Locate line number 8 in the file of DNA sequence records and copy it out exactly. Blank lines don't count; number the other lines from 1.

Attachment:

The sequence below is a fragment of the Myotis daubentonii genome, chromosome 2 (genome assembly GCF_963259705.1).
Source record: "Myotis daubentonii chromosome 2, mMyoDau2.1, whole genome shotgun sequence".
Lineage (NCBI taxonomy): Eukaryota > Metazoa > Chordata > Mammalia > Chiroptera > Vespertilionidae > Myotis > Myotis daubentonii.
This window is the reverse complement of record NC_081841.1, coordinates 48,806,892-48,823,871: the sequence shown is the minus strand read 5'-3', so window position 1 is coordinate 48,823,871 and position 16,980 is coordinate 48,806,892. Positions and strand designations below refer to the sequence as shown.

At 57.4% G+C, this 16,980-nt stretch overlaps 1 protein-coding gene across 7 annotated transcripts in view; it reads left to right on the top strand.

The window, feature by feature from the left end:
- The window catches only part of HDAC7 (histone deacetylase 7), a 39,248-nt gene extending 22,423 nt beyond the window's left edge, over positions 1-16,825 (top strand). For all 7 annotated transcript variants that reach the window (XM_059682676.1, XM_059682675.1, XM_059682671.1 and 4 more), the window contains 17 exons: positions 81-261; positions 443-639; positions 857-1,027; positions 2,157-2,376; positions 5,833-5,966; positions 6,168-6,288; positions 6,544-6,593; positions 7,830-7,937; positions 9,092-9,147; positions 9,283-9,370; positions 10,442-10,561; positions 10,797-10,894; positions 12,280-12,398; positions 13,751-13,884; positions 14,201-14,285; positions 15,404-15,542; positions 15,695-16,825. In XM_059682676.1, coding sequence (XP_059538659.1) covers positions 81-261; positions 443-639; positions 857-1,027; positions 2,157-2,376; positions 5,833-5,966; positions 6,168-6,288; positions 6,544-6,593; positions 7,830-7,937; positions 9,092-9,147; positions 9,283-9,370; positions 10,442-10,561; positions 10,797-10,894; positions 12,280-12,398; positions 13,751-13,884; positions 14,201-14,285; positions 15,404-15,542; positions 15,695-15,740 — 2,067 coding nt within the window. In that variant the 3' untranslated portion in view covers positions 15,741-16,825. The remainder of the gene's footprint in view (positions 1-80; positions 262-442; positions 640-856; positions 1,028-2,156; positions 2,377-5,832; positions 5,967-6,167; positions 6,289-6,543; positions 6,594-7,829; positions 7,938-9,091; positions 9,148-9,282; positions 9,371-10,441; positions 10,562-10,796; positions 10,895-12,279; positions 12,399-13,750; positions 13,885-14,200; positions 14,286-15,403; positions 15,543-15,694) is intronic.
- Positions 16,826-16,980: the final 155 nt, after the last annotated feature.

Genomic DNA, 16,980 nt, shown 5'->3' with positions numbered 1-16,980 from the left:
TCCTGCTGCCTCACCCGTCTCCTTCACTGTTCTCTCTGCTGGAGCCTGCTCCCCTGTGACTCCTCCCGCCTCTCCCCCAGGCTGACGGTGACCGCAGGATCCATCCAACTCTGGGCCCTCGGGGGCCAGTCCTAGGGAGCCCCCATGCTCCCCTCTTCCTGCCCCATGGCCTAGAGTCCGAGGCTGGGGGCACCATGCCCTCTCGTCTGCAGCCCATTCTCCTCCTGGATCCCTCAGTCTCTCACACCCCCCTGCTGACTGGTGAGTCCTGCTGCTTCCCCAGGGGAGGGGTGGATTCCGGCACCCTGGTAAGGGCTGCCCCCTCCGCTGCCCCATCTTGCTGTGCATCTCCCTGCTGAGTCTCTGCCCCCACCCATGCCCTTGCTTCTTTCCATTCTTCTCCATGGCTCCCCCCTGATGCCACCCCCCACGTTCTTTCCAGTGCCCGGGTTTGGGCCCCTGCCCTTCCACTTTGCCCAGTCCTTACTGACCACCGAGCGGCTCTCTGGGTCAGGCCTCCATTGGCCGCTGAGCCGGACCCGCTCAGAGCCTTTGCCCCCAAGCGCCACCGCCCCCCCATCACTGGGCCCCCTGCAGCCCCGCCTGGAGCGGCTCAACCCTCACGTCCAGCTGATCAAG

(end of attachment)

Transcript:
- Positions 16,826-16,980: the final 155 nt, after the last annotated feature.